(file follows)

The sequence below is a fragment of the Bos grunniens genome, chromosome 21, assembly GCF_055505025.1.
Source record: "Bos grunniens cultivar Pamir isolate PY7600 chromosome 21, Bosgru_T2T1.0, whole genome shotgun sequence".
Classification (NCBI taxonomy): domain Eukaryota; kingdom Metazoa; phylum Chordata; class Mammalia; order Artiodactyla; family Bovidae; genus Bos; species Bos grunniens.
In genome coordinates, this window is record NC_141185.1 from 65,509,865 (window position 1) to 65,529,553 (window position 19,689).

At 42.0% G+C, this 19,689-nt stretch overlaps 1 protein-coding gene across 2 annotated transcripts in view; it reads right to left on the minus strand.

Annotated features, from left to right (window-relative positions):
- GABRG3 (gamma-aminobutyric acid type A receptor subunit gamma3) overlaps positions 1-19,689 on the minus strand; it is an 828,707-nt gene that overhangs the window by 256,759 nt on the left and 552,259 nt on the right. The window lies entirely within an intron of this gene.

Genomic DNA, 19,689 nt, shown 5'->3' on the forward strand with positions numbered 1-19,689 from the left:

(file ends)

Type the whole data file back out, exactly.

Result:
The sequence below is a fragment of the Bos grunniens genome, chromosome 21, assembly GCF_055505025.1.
Source record: "Bos grunniens cultivar Pamir isolate PY7600 chromosome 21, Bosgru_T2T1.0, whole genome shotgun sequence".
Classification (NCBI taxonomy): domain Eukaryota; kingdom Metazoa; phylum Chordata; class Mammalia; order Artiodactyla; family Bovidae; genus Bos; species Bos grunniens.
In genome coordinates, this window is record NC_141185.1 from 65,509,865 (window position 1) to 65,529,553 (window position 19,689).

At 42.0% G+C, this 19,689-nt stretch overlaps 1 protein-coding gene across 2 annotated transcripts in view; it reads right to left on the minus strand.

Annotated features, from left to right (window-relative positions):
- GABRG3 (gamma-aminobutyric acid type A receptor subunit gamma3) overlaps positions 1-19,689 on the minus strand; it is an 828,707-nt gene that overhangs the window by 256,759 nt on the left and 552,259 nt on the right. The window lies entirely within an intron of this gene.

Genomic DNA, 19,689 nt, shown 5'->3' on the forward strand with positions numbered 1-19,689 from the left: